Thou shalt not stir one foot to seek a foe

I haven’t really thought about Santa Claus for years now, but I do remember as a child wondering if those pointy curled up shoes his elves had to wear served some special function. I don’t think I ever wanted shoes with curls, or anything, but I do recall keeping my eyes open for them whenever my mother dragged me into a shoe store. I say ‘dragged’ because I hated the ones she usually chose. I’m not sure if running shoes had even been invented by then, but the shoes I got to take home were either too big (You’ll grow into them, dear) or too small (I can tell your toes don’t even touch the ends… and besides, they’re on sale). It was the too small ones that were the worst, though, and those were the times I longed for the big-toe wiggle room I was convinced the elves had. But I never saw the long, pointy variety on the shelves, and  except for the high-heeled women’s shoes, there was nothing particularly pointy available and certainly nothing that curled up at the ends.

But now that I’m retired, and have cleared some room in my head for childhood memories, the subject of elf shoes surfaced again one day for some reason… Okay, it was triggered by a short article (with intriguing pictures and illuminated 15th century manuscripts) in the Smithsonian Magazine.

I have to admit I didn’t know they were called poulaines -or, since they were introduced from Poland, were also called Cracows. They were apparently quite fashionable in Europe in the 14th and 15th centuries for both men and women. But, much like today’s high-heeled women’s shoes, they led to a veritable medieval plague of bunions -or hallux valgus (to pretend undeserved podiatral knowledge). In fact, shoes became so pointy that in 1463, King Edward IV decreed that there could be no points longer than 2 inches.

But since it spoke to the seriousness of the fashion, it naturally attracted the anthropologists. Two of them, Piers Mitchell, from the University of Cambridge and Jenna Dittmar from the University of Aberdeen examined a whole bunch of skeletons from the time of the pointy-shoes, and found that 27% were Hallux valgussed (if you’ll forgive the neologism). Of course not everybody was similarly cursed. It was more common in the wealthy people who’d chosen a particularly expensive cemetery -and amongst the cemetery owners as well: Augustinian friars. Interestingly, most of the farmers in the area weren’t as frequently bunioned. Not only that, but amongst the wealthier corpses who were over 40 years of age and had bunions, a lot of them had fractures -suggesting they might have tripped over their points, or something. You apparently need your big toes to remain stable when you’re standing or walking… I mean, go figure…

Whether or not humanity learned from its bunions is still moot though because, like most good shadows, Halluces, padded silently behind fashion over the years, only to reassert themselves in the Britain of the 1950ies in the form of Winklepickers. My memories of the 50ies, much like my short-term memories of the 21’s, have only managed to eke out a largely fragmentary existence, but nevertheless I have some recollection of asking my mother about some shoes I saw pictured in a newspaper showing what teenagers in Britain were wearing. They had long points but no curls, if memory serves (which it sometimes doesn’t). I was fascinated by them, but my mother thought they looked like weapons –‘shoe-knives’ I think she called them.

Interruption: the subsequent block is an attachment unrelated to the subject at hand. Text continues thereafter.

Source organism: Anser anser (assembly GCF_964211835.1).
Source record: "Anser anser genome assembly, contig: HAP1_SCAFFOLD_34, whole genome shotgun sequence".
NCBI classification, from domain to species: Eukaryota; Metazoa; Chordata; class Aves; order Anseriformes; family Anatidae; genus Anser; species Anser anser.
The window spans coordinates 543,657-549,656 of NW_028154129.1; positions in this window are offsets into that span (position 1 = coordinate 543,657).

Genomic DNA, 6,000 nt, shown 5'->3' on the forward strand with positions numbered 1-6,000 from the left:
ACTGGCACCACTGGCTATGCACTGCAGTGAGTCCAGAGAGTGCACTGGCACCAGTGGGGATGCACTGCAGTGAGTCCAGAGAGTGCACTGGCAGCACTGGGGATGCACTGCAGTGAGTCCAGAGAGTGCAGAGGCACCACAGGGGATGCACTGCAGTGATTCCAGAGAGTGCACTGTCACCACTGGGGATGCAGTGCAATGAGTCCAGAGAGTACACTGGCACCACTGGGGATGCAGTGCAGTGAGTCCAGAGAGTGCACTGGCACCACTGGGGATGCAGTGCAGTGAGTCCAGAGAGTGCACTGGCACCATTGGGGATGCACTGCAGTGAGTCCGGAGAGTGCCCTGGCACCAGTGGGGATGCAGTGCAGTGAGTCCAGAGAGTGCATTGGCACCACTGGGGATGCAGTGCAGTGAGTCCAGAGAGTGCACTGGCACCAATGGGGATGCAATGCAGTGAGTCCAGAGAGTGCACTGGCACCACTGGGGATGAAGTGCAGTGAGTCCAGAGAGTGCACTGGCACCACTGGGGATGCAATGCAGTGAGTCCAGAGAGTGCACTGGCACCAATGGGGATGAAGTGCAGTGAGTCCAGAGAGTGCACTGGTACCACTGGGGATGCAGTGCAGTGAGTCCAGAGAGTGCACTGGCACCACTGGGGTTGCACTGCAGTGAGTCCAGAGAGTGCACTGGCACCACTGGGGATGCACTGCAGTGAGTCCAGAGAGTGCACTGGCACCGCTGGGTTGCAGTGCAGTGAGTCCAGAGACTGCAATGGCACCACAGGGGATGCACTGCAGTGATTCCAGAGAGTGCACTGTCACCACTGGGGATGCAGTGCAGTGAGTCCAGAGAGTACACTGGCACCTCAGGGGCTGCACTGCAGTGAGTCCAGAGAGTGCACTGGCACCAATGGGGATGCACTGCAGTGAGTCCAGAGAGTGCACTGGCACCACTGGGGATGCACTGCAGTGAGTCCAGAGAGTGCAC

At any rate, she merely shrugged, took the paper away from me and said she’d never seen shoes like that in Winnipeg, and anyway even if she had, I couldn’t have any. The idea did not die, however, and I was loathe to let it lie fallow. We were generations away from the internet then, so I did what any 10 year old would do in those days -I went to the library.

They did have a two-book section on the history of shoes, remarkably, but both of the books only mentioned medieval court shoes and of course the edict against them by King Edward. And not a word about the recent fad in Britain.

That’s why they have librarians, though, and I wandered along the aisles until I spotted one wheeling a little cart filled with books for replacing on the shelves. I don’t remember anything about her except that she looked younger than the one behind the counter at the front and spoke with a funny accent that didn’t sound at all Prairie. I told her about the picture in the newspaper and her face lit up.

“Oh, you mean Winklepickers?”

I remember that because I thought she was making a joke. But then her face turned serious and I think she looked over her shoulder and along the aisle before she explained -of course I may be embellishing what I remember: I still do that, but I think I’m better at it now.

“You can’t buy ’em in Winnipeg, you know…” she whispered, followed by another furtive glance behind her. “It were the gangs what used to wear ’em…” I’m pretty sure she italicized ‘gangs’. “They used ’em as weapons,” she added in another whisper.

“But why did they call them Winkie… pickles?” I asked, not sure I heard her correctly.

Winklepickers,” she corrected. “Because they would aim the sharp ends at your winkles if they didn’t like you.” I remember she smiled at me then and wandered off down the aisle humming, leaving shelved books in her wake.

I can’t help but admire what you could learn in a library in those days. Even if the books were old and incomplete, they must have screened the librarians carefully for their knowledge. I remember telling my mother what I’d learned when I got home, but despite my insistence, she refused to tell me what Winkies were; she kept saying she didn’t know. In fact, though, after all these years, I finally realized that, even in those early years, her vocabulary probably wasn’t up to mine.


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